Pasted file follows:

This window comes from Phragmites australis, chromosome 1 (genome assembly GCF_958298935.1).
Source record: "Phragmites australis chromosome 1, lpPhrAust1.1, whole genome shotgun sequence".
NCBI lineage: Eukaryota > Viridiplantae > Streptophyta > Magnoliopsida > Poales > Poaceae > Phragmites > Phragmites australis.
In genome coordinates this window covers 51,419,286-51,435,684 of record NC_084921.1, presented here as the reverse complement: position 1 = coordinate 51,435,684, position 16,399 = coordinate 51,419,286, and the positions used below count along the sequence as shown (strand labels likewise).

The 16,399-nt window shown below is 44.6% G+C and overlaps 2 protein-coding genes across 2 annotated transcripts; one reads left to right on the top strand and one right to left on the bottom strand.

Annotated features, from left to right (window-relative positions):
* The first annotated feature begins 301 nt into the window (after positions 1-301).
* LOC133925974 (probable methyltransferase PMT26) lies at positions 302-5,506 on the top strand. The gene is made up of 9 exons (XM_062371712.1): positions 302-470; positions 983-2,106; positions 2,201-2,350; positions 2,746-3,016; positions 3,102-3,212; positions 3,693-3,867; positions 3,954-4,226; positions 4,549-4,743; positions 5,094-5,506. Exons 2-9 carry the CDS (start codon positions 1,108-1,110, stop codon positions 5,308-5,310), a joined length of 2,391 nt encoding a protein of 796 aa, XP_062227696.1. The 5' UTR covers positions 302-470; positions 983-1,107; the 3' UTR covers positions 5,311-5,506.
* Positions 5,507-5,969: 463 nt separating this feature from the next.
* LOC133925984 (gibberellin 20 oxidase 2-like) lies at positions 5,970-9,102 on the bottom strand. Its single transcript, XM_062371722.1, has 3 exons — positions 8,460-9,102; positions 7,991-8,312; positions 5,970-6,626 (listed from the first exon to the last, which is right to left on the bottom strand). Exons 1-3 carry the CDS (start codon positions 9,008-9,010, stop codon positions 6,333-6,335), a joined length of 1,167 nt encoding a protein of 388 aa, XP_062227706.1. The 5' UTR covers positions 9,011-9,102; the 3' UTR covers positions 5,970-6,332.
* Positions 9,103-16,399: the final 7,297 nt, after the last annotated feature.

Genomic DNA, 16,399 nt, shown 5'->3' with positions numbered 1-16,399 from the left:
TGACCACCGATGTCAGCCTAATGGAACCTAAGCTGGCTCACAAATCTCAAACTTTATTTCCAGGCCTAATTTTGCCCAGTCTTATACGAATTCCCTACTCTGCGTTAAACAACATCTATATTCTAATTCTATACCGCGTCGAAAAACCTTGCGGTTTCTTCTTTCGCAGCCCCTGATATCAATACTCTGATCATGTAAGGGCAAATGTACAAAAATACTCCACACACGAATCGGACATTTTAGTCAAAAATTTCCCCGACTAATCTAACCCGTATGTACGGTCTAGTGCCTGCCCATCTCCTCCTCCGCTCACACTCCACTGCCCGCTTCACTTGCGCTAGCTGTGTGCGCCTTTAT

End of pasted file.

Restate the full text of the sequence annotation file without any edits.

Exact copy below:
This window comes from Phragmites australis, chromosome 1 (genome assembly GCF_958298935.1).
Source record: "Phragmites australis chromosome 1, lpPhrAust1.1, whole genome shotgun sequence".
NCBI lineage: Eukaryota > Viridiplantae > Streptophyta > Magnoliopsida > Poales > Poaceae > Phragmites > Phragmites australis.
In genome coordinates this window covers 51,419,286-51,435,684 of record NC_084921.1, presented here as the reverse complement: position 1 = coordinate 51,435,684, position 16,399 = coordinate 51,419,286, and the positions used below count along the sequence as shown (strand labels likewise).

The 16,399-nt window shown below is 44.6% G+C and overlaps 2 protein-coding genes across 2 annotated transcripts; one reads left to right on the top strand and one right to left on the bottom strand.

Annotated features, from left to right (window-relative positions):
* The first annotated feature begins 301 nt into the window (after positions 1-301).
* LOC133925974 (probable methyltransferase PMT26) lies at positions 302-5,506 on the top strand. The gene is made up of 9 exons (XM_062371712.1): positions 302-470; positions 983-2,106; positions 2,201-2,350; positions 2,746-3,016; positions 3,102-3,212; positions 3,693-3,867; positions 3,954-4,226; positions 4,549-4,743; positions 5,094-5,506. Exons 2-9 carry the CDS (start codon positions 1,108-1,110, stop codon positions 5,308-5,310), a joined length of 2,391 nt encoding a protein of 796 aa, XP_062227696.1. The 5' UTR covers positions 302-470; positions 983-1,107; the 3' UTR covers positions 5,311-5,506.
* Positions 5,507-5,969: 463 nt separating this feature from the next.
* LOC133925984 (gibberellin 20 oxidase 2-like) lies at positions 5,970-9,102 on the bottom strand. Its single transcript, XM_062371722.1, has 3 exons — positions 8,460-9,102; positions 7,991-8,312; positions 5,970-6,626 (listed from the first exon to the last, which is right to left on the bottom strand). Exons 1-3 carry the CDS (start codon positions 9,008-9,010, stop codon positions 6,333-6,335), a joined length of 1,167 nt encoding a protein of 388 aa, XP_062227706.1. The 5' UTR covers positions 9,011-9,102; the 3' UTR covers positions 5,970-6,332.
* Positions 9,103-16,399: the final 7,297 nt, after the last annotated feature.

Genomic DNA, 16,399 nt, shown 5'->3' with positions numbered 1-16,399 from the left:
TGACCACCGATGTCAGCCTAATGGAACCTAAGCTGGCTCACAAATCTCAAACTTTATTTCCAGGCCTAATTTTGCCCAGTCTTATACGAATTCCCTACTCTGCGTTAAACAACATCTATATTCTAATTCTATACCGCGTCGAAAAACCTTGCGGTTTCTTCTTTCGCAGCCCCTGATATCAATACTCTGATCATGTAAGGGCAAATGTACAAAAATACTCCACACACGAATCGGACATTTTAGTCAAAAATTTCCCCGACTAATCTAACCCGTATGTACGGTCTAGTGCCTGCCCATCTCCTCCTCCGCTCACACTCCACTGCCCGCTTCACTTGCGCTAGCTGTGTGCGCCTTTAT